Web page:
A new purple-pink mineral that has a chemical composition and crystalline structure unlike any of the known 4,000 minerals has been discovered at a mining…Read More »
site in Western Australia, researchers report.
Now called putnisite, the mineral was discovered in a surface outcrop of Polar Bear Peninsula, Southern Lake Cowan, north of Norseman. While workers with a mining company were prospecting for nickel and gold, one of them noticed the bright-pink grains and sent the mineral to the Commonwealth Scientific and Industrial Research Organization (CSIRO), and then it was sent to Peter Elliott, a research associate with the South Australian Museum, for examination.
Credit: Echus Chasma image copyright European Space Agency.
A snapshot of a canyon in Mars and a similar structure on Earth hints that the Red Planet's geology may be very familiar to Earthlings.
The canyon in…Read More »
this image is Echus Chasma, a gash cut through a high Martian plateau called Lunae Planum. Echus Chasma is huge, stretching 62 miles (100 kilometers) and reaching about 6 miles (10 kilometers) wide. The image was taken on Sept. 25, 2005, by the high-resolution stereo camera aboard the European Space Agency's (ESA) Mars Express, according to the ESA.
The moon took a bite out of the sun in the first solar eclipse of the year on Tuesday (April 29), a celestial ballet visible from Australia that captivated…Read More »
stargazers despite cloudy weather.
Tuesday's solar eclipse was a "ring of fire" annular eclipse, but only for an uninhabited swath of Antarctica. For observers in Australia, the moon appeared to cover about 65 percent of the sun, resulting in a striking partial solar eclipse at sunset.
Mount St. Helens is nowhere near another eruption, but new magma is rising underground, heaving the volcano upward and outward by the length of a fingertip,…Read More »
researchers said here today (May 2) at the annual meeting of the Seismological Society of America.
A small amount of magma started pooling 2.5 to 3 miles (4 to 5 kilometers) beneath the volcano in 2008, said lead study author Seth Moran, a seismologist with the Cascades Volcano Observatory in Washington state. The depth comes from the pattern of surface swelling, measured with GPS, and from earthquakes triggered by the molten rock pushing upward. GPS units moved away from the center of the volcano by up to 0.5 inches (12 millimeters) between 2008 and 2013. (Imagine that Mount St. Helens' magma chamber is like a balloon inflating deep beneath the volcano, pushing everything above it out of the way as it fills with a fresh batch of molten rock.)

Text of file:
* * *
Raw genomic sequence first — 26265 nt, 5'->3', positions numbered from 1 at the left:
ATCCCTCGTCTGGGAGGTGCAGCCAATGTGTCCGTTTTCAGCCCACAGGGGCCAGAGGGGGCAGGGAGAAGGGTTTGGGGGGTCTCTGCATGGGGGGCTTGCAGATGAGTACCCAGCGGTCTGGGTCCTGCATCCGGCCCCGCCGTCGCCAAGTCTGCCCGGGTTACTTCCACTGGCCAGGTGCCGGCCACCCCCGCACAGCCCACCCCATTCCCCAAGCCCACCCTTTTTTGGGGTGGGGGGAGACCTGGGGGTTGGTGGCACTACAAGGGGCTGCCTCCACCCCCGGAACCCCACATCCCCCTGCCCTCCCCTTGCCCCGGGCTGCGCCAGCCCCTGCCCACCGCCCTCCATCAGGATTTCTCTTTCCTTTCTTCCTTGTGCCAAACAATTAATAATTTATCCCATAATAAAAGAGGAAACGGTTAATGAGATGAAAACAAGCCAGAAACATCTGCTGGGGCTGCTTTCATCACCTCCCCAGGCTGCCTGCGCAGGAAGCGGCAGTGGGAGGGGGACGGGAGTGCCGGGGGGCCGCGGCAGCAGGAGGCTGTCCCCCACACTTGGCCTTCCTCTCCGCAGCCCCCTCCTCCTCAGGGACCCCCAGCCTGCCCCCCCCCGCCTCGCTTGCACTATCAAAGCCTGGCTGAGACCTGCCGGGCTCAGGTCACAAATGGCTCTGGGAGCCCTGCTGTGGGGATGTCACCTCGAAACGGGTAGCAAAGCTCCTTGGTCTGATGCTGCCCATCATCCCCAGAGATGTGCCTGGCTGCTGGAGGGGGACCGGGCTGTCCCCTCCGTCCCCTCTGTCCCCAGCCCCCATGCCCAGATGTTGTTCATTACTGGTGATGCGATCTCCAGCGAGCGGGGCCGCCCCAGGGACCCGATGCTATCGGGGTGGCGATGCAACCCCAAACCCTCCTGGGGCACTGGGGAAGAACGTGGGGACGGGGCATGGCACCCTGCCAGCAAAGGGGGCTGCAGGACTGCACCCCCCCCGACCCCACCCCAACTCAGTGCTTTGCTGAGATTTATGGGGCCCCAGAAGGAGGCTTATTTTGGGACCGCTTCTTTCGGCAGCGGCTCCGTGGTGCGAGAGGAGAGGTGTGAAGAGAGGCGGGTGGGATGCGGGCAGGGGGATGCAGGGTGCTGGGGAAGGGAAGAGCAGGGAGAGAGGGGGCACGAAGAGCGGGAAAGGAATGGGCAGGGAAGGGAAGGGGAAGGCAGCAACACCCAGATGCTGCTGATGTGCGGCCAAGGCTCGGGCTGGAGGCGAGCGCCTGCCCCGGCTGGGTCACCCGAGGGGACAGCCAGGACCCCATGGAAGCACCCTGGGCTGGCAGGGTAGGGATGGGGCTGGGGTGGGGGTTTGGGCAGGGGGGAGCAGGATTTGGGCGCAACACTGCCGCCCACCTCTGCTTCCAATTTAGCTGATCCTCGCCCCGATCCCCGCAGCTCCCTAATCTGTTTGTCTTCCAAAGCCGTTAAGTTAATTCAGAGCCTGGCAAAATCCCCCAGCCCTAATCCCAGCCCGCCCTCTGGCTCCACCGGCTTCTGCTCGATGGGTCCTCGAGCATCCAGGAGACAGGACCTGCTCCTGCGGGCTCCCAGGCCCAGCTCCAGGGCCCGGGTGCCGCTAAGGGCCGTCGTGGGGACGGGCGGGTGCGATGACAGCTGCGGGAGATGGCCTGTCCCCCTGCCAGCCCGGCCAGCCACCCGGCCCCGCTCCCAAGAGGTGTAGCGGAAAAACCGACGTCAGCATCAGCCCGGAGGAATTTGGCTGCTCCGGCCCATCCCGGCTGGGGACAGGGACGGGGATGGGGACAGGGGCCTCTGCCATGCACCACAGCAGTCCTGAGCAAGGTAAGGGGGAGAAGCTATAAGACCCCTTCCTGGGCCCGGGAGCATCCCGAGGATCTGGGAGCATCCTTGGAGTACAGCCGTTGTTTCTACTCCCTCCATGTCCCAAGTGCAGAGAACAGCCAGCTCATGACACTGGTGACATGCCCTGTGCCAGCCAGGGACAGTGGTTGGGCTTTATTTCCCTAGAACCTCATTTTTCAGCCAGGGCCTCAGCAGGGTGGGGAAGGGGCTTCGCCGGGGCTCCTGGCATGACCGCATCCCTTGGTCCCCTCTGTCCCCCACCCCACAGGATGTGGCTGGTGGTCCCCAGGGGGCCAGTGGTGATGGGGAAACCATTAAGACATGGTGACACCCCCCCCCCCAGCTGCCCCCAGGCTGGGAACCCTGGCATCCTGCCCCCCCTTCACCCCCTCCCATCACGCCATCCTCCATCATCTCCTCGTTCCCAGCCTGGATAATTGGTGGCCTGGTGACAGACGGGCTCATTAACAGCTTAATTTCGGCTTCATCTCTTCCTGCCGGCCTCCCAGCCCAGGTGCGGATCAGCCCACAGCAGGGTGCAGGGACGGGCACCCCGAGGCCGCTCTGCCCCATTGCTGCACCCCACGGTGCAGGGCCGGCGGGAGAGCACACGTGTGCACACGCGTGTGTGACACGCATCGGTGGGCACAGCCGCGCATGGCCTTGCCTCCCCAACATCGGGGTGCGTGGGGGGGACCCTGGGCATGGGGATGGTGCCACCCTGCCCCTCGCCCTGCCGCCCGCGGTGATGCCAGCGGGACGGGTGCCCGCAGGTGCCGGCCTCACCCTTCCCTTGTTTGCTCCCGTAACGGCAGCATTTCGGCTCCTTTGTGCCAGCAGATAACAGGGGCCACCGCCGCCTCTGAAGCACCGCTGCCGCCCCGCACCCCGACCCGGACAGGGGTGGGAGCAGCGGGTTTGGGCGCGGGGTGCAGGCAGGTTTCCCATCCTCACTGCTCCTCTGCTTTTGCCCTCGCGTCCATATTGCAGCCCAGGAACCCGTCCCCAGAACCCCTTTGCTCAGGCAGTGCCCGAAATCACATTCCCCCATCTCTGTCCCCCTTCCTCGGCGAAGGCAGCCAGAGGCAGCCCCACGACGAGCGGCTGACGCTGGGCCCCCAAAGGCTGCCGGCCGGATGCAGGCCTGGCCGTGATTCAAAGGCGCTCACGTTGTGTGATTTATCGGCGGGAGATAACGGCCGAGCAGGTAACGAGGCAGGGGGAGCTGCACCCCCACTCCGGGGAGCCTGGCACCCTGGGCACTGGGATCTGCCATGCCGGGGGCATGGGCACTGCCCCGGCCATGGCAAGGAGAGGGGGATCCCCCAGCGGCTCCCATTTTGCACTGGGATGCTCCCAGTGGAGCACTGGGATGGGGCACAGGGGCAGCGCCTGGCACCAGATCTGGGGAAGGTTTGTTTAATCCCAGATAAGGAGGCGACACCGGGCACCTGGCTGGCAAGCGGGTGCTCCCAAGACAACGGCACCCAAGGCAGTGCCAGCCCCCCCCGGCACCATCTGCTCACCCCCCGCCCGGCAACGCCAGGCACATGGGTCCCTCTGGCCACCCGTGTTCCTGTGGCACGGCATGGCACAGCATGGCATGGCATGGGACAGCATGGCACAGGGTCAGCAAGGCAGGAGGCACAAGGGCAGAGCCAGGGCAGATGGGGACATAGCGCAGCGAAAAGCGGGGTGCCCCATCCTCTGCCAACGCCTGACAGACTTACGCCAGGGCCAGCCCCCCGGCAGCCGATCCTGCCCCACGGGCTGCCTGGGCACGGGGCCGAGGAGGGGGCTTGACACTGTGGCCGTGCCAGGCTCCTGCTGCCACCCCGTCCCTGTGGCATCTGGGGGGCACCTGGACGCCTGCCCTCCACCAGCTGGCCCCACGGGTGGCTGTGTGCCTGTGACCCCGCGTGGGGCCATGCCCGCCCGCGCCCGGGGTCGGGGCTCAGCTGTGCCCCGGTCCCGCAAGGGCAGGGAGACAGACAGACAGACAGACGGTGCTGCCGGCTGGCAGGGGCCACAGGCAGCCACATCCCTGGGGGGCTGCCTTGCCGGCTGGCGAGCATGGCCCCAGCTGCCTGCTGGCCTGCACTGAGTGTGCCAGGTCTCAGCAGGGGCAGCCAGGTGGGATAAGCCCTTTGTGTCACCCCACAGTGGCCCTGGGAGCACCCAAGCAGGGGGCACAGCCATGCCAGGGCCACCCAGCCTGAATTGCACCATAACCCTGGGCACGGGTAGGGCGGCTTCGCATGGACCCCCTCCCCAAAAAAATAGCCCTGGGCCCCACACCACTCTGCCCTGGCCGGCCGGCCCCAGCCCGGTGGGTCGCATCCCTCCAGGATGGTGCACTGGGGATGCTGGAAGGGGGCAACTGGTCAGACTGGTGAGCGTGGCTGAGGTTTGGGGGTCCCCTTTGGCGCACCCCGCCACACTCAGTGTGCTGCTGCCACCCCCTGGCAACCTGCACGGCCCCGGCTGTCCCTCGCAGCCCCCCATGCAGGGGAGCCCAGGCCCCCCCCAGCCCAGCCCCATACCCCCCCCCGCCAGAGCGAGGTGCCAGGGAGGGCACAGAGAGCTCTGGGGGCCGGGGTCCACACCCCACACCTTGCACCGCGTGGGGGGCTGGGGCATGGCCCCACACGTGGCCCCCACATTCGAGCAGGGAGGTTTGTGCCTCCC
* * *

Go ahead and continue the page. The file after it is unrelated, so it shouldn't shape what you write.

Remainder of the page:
Credit: NASA image by Norman Kuring, NASA Ocean Color team.
A new satellite photograph of the coast of Namibia shows the ocean in full color — "dyed" green and yellow by microscopic organisms.
The green swirls…Read More »
are masses of phytoplankton, single-celled plantlike organisms that convert sunlight to energy. The growth of phytoplankton is encouraged by the winds and currents along the southwest coast of Africa, according to NASA's Earth Observatory. Winds from the East push surface waters toward the open ocean; as a result, deep ocean water rises, a process called upwelling. This cold, nutrient-rich water feeds a thriving ecosystem, the bottom rung of which is phytoplankton.
Crocodile tears may be drinks for thirsty butterflies and bees, new research reveals. The insects likely rely on croc tears for salt.
The discovery was…Read More »
made when aquatic ecologist Carlos de la Rosa was sailing on a slow, quiet boat down the Puerto Viejo River in northeastern Costa Rica with researchers, students and visitors to watch and photograph wildlife in December.
The 2014 NPI and WWF-Canon expedition is designed to study how melting sea ice is impacting polar bear hunting and denning habits. The 10-day excursion to tag polar bears with satellite tracking collars ended on April 21. The researchers will now monitor the data beamed back from the collars to see how polar bears are coping with shrinking sea ice. [Related Gallery: Polar Bears Swimming in the Arctic Ocean] Less «
For the science geek in everyone, Live Science offers a fascinating window into the natural and technological world, delivering comprehensive and compelling news and analysis on everything from dinosaur discoveries, archaeological finds and amazing animals to health, innovation and wearable technology. We aim to empower and inspire our readers with the tools needed to understand the world and appreciate its everyday awe.